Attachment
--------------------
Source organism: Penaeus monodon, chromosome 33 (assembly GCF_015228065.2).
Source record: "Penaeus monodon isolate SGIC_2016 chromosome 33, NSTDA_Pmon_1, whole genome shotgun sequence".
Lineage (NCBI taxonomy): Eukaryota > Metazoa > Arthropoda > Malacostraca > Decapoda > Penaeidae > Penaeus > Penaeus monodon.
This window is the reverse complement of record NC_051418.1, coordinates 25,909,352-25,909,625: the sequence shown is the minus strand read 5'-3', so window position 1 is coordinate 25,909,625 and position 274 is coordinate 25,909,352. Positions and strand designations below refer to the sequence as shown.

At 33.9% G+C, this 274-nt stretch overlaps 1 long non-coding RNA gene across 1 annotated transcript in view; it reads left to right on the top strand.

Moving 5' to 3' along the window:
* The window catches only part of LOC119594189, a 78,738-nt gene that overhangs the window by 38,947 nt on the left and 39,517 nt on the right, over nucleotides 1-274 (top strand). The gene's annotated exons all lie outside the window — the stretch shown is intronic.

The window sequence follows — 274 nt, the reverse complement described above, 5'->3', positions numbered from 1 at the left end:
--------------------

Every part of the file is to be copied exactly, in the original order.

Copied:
Source organism: Penaeus monodon, chromosome 33 (assembly GCF_015228065.2).
Source record: "Penaeus monodon isolate SGIC_2016 chromosome 33, NSTDA_Pmon_1, whole genome shotgun sequence".
Lineage (NCBI taxonomy): Eukaryota > Metazoa > Arthropoda > Malacostraca > Decapoda > Penaeidae > Penaeus > Penaeus monodon.
This window is the reverse complement of record NC_051418.1, coordinates 25,909,352-25,909,625: the sequence shown is the minus strand read 5'-3', so window position 1 is coordinate 25,909,625 and position 274 is coordinate 25,909,352. Positions and strand designations below refer to the sequence as shown.

At 33.9% G+C, this 274-nt stretch overlaps 1 long non-coding RNA gene across 1 annotated transcript in view; it reads left to right on the top strand.

Moving 5' to 3' along the window:
* The window catches only part of LOC119594189, a 78,738-nt gene that overhangs the window by 38,947 nt on the left and 39,517 nt on the right, over nucleotides 1-274 (top strand). The gene's annotated exons all lie outside the window — the stretch shown is intronic.

The window sequence follows — 274 nt, the reverse complement described above, 5'->3', positions numbered from 1 at the left end: